26 February 2016

Tom Kane on Education RCTs

"If our goal is to change behaviour and drive policies towards more effective solutions, what we have done so far is a complete failure. People who are running the What Works Clearing House don’t even have a theory [of how evidence would affect policy], or to the extent that they have a theory, its been proven wrong. … We’re just deluding ourselves if we think the 5 year, $15 million studies are having any impact whatsoever."

That’s Tom Kane (somewhat echoing Lant) on the Education Next podcast. His preferred alternative to the RCT+systematic review approach though has nothing to do with crawling on any design spaces. Rather it’s doing much more quick turn-around quasi-experimental research using the multitudes of outcomes data now being collected in the US for teacher and school accountability purposes. All that’s apparently really missing is data on the actual inputs - there is amazingly rich longitudinal data on student test scores, but no record which could be matched of what textbooks are being used in different schools, or what training courses different teachers are going on. Sounds pretty sensible to me.

What’s the single biggest growth opportunity that no-one really tried?

Paul Collier and Astrid Haas just wrote an IGC blogpost “Why Kampala holds the single biggest growth opportunity for Uganda.” Single biggest? Well indeed, the first rule of blogging is HYPERBOLE, but then the first rule of reading blogs should be a heavy dose of scepticism. Second, I’m reminded of Michael Clemens’ presentation on The Biggest Idea in Development That No One Really Tried. Might migration (the kind that Paul apparently thinks is harmful for poor countries) hold a bigger growth opportunity for Uganda than better urban planning in Kampala?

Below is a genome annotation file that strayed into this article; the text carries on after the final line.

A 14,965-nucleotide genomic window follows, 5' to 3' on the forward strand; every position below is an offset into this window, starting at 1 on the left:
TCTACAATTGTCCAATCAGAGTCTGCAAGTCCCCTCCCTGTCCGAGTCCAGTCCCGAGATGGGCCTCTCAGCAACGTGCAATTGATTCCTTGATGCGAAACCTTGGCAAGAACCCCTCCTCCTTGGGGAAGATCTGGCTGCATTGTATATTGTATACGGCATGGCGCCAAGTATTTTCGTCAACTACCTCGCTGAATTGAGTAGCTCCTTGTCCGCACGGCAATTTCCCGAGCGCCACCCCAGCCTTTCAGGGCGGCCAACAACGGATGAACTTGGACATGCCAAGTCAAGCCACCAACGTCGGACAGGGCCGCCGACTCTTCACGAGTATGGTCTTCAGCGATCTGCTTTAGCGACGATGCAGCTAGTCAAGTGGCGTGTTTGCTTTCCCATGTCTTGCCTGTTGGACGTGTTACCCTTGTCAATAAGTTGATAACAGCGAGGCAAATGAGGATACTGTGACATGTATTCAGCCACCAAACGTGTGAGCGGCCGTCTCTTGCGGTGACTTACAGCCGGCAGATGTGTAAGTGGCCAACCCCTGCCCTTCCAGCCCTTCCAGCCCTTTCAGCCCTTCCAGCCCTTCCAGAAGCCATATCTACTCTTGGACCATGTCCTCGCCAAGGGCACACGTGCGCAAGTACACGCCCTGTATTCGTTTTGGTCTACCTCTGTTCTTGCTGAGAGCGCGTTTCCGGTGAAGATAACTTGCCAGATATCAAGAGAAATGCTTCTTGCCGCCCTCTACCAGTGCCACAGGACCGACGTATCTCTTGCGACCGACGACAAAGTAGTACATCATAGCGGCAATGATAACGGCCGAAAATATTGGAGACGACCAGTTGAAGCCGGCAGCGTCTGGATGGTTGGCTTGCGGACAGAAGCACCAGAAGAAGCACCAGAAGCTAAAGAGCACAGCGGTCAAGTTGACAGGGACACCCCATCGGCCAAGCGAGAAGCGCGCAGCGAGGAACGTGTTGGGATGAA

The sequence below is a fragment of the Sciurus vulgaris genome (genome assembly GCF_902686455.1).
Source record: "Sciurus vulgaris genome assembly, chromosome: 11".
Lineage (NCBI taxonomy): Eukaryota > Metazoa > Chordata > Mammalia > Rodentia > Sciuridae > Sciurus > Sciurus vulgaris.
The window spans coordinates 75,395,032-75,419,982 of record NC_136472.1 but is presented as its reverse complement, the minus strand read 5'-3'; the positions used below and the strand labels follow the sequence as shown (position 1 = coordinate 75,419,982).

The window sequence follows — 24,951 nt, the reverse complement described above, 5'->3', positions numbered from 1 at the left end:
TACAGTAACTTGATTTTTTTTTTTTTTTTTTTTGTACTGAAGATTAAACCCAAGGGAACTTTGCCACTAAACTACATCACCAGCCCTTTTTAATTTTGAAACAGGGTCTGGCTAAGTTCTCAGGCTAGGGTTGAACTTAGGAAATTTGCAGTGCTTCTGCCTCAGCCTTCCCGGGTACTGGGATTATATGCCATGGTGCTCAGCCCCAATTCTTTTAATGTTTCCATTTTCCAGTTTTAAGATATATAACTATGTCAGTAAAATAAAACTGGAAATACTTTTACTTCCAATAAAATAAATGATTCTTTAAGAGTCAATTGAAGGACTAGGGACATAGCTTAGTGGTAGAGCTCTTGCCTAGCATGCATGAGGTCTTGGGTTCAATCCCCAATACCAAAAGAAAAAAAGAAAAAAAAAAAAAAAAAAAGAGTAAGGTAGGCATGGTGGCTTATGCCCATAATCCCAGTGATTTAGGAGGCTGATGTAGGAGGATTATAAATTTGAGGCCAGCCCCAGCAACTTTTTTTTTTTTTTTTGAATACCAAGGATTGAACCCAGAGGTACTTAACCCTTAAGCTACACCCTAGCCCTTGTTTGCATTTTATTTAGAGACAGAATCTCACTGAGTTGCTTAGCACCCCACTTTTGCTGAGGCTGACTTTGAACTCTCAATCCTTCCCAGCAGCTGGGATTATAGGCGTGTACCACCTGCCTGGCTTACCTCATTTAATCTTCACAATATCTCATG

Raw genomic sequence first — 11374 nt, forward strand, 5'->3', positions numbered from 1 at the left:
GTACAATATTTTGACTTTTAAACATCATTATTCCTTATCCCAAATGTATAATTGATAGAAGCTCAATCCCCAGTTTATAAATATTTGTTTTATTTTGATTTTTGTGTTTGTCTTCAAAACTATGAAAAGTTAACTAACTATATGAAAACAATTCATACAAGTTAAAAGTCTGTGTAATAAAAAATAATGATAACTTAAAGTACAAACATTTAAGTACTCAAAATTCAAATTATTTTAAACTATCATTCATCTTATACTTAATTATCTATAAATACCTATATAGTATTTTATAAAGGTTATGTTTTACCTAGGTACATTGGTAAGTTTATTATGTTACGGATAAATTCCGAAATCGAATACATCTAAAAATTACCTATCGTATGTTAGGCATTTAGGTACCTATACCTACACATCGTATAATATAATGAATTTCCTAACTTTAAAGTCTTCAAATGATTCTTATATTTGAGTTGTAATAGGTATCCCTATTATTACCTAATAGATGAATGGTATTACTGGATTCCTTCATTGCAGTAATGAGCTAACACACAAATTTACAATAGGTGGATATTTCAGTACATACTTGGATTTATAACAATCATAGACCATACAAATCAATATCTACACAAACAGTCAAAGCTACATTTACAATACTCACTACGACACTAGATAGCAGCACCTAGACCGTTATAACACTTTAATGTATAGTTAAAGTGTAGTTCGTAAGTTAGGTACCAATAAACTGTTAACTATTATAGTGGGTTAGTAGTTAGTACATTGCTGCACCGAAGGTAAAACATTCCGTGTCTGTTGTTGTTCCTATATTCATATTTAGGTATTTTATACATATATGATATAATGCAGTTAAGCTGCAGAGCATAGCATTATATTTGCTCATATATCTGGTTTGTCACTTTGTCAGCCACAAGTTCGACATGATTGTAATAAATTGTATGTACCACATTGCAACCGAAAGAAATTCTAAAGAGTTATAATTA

At present, around 1% of Ugandans live and work overseas (roughly 400,000 of a population of 37.6 million). This 1% of the population send home 4% of Uganda’s GDP in remittances. According to a Gallup poll, around 35% of Ugandans would permanently move to another country if they were allowed to. If they all could, and sent back as much as current Ugandans abroad do, that would be a one-off 140% increase in Uganda’s economy. Or if Uganda had the same level of emigration as the UK does (8%, 5.2 million of a population of 64.1 million Brits live and work overseas), that would be a 28% increase in Uganda’s economy. And that’s totally ignoring the increase in income for the actual migrants themselves. Median income in Uganda is $2.5 per day (in PPP), so even a job on UK (“relative-") poverty pay levels of around $23 per day would be a NINE-FOLD increase for them. Needless to say, the main reason that more Ugandans don’t work in high-wage economies, is that the governments of high-wage countries impose restrictions on the entry of people, particularly those from poorer countries.

Brain drain I hear you say? Michael Clemens killed that one too (ethically it is pretty unreasonable to restrict individual's freedom to such an extreme extent, even if there were any real evidence that emigration of highly-skilled people hurt an economy, which there isn't anyway).

So yes, clearly planning Kampala’s urban development is important for growth. But does it really have more “potential” than something that could double the country’s economy overnight?